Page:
A tone-deaf inquiry into an Asian-American’s ethnic origin. Cringe-inducing praise for how articulate a black student is. An unwanted conversation about a Latino’s ability to speak English without an accent.
The New York times reports that “this is not exactly the language of traditional racism, but in an avalanche of blogs, student discourse, campus theater and academic papers, they all reflect the murky terrain of the social justice word du jour — microaggressions — used to describe the subtle ways that racial, ethnic, gender and other stereotypes can play out painfully in an increasingly diverse culture.
“On a Facebook page called “Brown University Micro/Aggressions” a “dark-skinned black person” describes feeling alienated from conversations about racism on campus. A digital photo project run by a Fordham University student about “racial microaggressions” features minority students holding up signs with comments like “You’re really pretty … for a dark-skin girl.” The “St. Olaf Microaggressions” blog includes a letter asking David R. Anderson, the college’s president, to address “all of the incidents and microaggressions that go unreported on a daily basis.”.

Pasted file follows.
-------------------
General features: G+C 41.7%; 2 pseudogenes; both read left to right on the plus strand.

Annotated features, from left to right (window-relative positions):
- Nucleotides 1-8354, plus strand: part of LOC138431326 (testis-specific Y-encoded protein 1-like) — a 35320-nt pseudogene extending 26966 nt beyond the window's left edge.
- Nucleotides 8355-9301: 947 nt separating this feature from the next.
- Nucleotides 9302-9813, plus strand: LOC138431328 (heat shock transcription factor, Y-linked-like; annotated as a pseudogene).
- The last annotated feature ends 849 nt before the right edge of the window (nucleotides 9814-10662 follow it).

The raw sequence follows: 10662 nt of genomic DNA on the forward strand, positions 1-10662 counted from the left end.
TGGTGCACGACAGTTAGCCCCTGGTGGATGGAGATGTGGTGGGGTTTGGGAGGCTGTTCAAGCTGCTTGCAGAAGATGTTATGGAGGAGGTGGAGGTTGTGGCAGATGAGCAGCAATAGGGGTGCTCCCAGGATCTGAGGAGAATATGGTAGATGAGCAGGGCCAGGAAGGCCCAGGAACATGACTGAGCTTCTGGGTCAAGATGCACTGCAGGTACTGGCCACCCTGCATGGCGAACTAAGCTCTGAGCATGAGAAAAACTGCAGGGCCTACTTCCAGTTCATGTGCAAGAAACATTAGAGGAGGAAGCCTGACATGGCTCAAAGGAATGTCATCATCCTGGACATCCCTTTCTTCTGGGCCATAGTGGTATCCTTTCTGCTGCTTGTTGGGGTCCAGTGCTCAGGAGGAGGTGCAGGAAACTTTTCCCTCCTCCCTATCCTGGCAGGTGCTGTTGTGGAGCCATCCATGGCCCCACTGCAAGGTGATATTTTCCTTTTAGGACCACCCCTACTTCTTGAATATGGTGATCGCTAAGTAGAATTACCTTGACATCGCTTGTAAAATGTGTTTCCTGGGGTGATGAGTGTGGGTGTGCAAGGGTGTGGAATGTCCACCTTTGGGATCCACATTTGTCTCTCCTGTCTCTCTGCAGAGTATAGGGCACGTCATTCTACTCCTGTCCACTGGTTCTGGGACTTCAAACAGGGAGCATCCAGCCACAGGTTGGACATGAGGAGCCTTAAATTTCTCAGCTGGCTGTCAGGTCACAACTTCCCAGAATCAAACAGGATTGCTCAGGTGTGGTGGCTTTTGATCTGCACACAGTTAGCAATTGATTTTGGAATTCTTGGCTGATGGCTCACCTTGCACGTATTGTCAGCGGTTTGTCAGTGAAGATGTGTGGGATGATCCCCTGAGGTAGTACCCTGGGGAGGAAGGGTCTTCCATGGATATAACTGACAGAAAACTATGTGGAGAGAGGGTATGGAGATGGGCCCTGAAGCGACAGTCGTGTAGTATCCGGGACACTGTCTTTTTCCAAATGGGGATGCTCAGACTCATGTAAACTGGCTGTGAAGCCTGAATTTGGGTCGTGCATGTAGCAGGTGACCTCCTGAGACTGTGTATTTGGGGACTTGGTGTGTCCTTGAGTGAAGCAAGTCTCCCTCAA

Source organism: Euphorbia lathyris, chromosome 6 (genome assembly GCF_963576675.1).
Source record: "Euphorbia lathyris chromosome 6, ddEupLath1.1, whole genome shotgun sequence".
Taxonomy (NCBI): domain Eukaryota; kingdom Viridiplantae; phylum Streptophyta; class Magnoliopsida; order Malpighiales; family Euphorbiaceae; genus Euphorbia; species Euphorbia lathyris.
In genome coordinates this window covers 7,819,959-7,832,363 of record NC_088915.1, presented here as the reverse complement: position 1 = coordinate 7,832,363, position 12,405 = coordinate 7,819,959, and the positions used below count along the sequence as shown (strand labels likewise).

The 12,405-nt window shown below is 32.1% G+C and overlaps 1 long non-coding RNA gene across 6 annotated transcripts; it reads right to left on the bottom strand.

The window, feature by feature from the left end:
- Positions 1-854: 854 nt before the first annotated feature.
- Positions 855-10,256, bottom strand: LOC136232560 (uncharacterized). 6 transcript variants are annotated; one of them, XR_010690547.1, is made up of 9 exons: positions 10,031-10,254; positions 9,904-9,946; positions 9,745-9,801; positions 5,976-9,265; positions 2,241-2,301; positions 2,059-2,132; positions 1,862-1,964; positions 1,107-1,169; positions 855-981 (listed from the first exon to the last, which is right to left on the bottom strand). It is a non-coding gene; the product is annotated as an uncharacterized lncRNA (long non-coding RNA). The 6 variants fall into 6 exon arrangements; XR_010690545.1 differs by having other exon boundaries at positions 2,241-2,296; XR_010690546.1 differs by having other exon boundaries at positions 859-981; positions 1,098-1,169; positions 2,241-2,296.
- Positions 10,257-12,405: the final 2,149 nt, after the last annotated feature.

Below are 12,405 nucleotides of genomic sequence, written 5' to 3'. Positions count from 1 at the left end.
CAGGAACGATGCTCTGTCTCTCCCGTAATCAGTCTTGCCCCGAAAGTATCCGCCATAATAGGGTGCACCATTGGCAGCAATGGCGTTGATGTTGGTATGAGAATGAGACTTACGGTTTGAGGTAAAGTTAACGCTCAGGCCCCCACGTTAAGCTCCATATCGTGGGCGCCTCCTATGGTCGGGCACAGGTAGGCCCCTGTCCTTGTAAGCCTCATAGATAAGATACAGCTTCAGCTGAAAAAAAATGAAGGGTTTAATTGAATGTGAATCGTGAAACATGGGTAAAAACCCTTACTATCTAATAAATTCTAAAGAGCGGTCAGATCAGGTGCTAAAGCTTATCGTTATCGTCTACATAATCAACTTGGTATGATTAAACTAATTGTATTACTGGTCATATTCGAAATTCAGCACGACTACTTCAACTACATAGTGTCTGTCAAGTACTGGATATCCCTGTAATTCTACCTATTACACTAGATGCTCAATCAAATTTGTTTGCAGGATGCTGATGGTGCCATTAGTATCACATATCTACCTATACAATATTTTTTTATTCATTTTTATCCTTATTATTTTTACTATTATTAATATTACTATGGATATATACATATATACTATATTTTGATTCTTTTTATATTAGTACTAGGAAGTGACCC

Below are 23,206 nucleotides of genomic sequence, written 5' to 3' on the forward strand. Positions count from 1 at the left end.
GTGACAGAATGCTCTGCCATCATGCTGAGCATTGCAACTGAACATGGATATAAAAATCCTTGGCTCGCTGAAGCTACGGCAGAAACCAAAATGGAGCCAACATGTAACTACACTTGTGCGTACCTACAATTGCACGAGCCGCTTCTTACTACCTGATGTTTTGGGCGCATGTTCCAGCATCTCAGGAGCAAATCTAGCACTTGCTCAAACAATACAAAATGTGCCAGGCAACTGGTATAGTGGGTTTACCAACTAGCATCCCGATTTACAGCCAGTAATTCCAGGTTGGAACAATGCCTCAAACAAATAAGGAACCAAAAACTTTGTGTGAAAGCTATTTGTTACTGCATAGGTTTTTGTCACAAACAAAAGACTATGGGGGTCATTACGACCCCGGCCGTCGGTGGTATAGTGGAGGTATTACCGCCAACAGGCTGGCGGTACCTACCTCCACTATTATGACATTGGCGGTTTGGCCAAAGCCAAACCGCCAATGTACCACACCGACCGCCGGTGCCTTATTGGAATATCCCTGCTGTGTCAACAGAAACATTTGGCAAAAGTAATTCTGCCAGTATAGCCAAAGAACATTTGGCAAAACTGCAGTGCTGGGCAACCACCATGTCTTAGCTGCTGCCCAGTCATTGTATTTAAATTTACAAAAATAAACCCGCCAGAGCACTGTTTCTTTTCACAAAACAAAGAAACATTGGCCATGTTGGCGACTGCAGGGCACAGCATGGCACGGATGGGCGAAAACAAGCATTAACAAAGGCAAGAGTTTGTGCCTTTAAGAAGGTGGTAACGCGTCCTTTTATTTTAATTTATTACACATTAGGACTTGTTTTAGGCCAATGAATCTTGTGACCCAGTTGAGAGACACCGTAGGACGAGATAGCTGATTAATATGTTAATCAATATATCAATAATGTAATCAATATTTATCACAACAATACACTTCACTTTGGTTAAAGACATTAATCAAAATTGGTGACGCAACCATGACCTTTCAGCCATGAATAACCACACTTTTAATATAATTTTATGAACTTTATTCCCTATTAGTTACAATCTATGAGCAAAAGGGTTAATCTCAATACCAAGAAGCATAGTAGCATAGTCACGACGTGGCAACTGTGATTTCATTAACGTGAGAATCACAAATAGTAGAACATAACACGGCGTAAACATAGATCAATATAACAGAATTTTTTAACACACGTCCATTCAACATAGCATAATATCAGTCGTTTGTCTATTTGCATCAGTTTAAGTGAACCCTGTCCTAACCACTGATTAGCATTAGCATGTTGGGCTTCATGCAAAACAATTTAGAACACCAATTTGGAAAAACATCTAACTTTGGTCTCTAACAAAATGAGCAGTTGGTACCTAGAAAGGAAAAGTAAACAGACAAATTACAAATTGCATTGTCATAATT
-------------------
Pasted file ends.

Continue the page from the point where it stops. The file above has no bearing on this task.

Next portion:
“What is less clear is how much is truly aggressive and how much is pretty micro — whether the issues raised are a useful way of bringing to light often elusive slights in a world where overt prejudice is seldom tolerated, or a new form of divisive hypersensitivity, in which casual remarks are blown out of proportion.
“The word itself is not new — it was first used by Dr. Chester M. Pierce, a professor of education and psychiatry at Harvard University, in the 1970s. Until recently it was considered academic talk for race theorists and sociologists. Continue reading “Microaggressions”